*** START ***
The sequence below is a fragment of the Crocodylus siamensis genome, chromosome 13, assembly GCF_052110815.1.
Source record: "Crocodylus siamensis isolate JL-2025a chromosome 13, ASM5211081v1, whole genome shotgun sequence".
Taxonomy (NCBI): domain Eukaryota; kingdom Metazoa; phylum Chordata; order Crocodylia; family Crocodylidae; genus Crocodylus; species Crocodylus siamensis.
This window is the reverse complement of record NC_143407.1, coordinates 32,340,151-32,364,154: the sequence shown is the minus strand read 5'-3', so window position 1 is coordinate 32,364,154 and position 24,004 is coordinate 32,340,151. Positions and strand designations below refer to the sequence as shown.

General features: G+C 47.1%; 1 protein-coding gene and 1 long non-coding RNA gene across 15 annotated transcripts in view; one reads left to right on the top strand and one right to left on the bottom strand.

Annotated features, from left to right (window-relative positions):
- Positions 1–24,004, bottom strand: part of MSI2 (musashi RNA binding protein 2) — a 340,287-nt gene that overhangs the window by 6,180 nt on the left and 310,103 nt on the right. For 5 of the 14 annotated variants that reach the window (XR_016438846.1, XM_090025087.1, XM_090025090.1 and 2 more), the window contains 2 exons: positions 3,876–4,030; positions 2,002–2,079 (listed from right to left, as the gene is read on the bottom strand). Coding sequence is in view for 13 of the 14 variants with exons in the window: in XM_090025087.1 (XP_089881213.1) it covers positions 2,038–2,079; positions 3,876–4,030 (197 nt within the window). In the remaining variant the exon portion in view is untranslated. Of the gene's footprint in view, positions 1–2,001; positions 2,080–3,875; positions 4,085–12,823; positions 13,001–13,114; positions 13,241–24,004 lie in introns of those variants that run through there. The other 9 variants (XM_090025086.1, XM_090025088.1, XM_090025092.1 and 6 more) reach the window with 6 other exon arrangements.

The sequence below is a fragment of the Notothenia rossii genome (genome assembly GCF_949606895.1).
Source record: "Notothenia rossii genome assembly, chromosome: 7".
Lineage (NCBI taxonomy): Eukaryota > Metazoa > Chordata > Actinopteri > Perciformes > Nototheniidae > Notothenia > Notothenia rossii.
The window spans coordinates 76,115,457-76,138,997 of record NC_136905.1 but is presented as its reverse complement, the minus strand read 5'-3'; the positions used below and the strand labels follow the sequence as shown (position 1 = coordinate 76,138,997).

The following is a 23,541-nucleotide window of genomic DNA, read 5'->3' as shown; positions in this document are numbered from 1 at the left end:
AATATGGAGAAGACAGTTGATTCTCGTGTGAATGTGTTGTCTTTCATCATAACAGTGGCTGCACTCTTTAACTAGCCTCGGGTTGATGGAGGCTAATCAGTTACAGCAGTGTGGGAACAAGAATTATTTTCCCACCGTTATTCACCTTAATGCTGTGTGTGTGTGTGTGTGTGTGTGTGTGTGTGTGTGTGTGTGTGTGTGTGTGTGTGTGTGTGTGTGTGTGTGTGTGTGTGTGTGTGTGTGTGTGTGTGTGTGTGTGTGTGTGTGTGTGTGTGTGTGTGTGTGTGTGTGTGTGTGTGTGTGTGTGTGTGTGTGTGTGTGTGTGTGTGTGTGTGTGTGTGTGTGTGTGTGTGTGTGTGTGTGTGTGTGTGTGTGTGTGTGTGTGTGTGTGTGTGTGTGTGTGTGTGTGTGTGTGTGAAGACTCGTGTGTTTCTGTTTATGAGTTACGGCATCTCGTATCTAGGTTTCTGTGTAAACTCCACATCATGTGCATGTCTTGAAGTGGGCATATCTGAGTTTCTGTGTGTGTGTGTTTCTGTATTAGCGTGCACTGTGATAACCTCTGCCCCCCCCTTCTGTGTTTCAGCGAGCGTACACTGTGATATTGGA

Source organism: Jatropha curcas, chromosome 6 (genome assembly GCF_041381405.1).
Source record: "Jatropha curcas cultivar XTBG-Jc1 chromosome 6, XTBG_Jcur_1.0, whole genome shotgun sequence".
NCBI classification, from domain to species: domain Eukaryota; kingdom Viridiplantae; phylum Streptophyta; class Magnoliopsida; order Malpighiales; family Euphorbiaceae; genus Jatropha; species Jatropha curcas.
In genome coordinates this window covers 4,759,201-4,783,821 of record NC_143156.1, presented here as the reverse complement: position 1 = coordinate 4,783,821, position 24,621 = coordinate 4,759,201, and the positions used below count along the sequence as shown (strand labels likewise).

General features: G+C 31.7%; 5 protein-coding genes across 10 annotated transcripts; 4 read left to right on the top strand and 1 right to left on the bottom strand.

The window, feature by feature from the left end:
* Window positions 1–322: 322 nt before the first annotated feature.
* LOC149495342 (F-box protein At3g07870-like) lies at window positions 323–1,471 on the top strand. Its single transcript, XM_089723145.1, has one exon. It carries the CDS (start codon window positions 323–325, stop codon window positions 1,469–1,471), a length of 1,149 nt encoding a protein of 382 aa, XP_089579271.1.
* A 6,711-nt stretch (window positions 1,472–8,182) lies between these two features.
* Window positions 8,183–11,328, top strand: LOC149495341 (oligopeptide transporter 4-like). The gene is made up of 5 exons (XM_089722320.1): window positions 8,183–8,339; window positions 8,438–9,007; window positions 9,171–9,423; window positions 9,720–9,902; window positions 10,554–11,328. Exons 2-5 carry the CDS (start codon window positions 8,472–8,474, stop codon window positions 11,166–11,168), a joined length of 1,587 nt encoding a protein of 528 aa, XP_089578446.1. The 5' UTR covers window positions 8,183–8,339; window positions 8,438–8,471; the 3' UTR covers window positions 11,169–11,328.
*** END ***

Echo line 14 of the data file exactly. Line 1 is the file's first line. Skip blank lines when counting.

Source organism: Jatropha curcas, chromosome 6 (genome assembly GCF_041381405.1).